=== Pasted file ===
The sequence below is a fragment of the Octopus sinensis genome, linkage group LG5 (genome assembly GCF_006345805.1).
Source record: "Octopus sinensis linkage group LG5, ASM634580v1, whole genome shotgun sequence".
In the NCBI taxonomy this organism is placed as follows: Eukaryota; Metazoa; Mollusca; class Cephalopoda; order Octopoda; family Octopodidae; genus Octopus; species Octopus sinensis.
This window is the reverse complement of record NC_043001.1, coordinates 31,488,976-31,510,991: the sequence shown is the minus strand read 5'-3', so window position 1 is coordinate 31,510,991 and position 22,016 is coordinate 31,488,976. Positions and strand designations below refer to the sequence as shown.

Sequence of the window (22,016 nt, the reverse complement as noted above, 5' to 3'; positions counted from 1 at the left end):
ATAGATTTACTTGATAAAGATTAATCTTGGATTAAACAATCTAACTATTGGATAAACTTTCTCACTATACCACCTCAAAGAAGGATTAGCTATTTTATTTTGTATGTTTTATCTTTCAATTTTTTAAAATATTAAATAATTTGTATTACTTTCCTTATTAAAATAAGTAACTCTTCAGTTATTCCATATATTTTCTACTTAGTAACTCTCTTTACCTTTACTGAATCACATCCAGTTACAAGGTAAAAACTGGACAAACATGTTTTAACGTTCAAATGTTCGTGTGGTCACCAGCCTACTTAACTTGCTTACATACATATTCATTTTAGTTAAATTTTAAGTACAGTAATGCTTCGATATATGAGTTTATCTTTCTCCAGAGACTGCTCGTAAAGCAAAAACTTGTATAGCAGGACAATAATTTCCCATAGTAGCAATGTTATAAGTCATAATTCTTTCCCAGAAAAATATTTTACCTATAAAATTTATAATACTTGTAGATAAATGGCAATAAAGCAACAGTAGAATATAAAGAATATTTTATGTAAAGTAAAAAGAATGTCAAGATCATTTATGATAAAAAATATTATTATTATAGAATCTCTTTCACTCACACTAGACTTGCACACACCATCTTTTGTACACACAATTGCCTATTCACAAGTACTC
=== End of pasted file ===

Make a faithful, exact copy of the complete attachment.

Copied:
The sequence below is a fragment of the Octopus sinensis genome, linkage group LG5 (genome assembly GCF_006345805.1).
Source record: "Octopus sinensis linkage group LG5, ASM634580v1, whole genome shotgun sequence".
In the NCBI taxonomy this organism is placed as follows: Eukaryota; Metazoa; Mollusca; class Cephalopoda; order Octopoda; family Octopodidae; genus Octopus; species Octopus sinensis.
This window is the reverse complement of record NC_043001.1, coordinates 31,488,976-31,510,991: the sequence shown is the minus strand read 5'-3', so window position 1 is coordinate 31,510,991 and position 22,016 is coordinate 31,488,976. Positions and strand designations below refer to the sequence as shown.

Sequence of the window (22,016 nt, the reverse complement as noted above, 5' to 3'; positions counted from 1 at the left end):
ATAGATTTACTTGATAAAGATTAATCTTGGATTAAACAATCTAACTATTGGATAAACTTTCTCACTATACCACCTCAAAGAAGGATTAGCTATTTTATTTTGTATGTTTTATCTTTCAATTTTTTAAAATATTAAATAATTTGTATTACTTTCCTTATTAAAATAAGTAACTCTTCAGTTATTCCATATATTTTCTACTTAGTAACTCTCTTTACCTTTACTGAATCACATCCAGTTACAAGGTAAAAACTGGACAAACATGTTTTAACGTTCAAATGTTCGTGTGGTCACCAGCCTACTTAACTTGCTTACATACATATTCATTTTAGTTAAATTTTAAGTACAGTAATGCTTCGATATATGAGTTTATCTTTCTCCAGAGACTGCTCGTAAAGCAAAAACTTGTATAGCAGGACAATAATTTCCCATAGTAGCAATGTTATAAGTCATAATTCTTTCCCAGAAAAATATTTTACCTATAAAATTTATAATACTTGTAGATAAATGGCAATAAAGCAACAGTAGAATATAAAGAATATTTTATGTAAAGTAAAAAGAATGTCAAGATCATTTATGATAAAAAATATTATTATTATAGAATCTCTTTCACTCACACTAGACTTGCACACACCATCTTTTGTACACACAATTGCCTATTCACAAGTACTC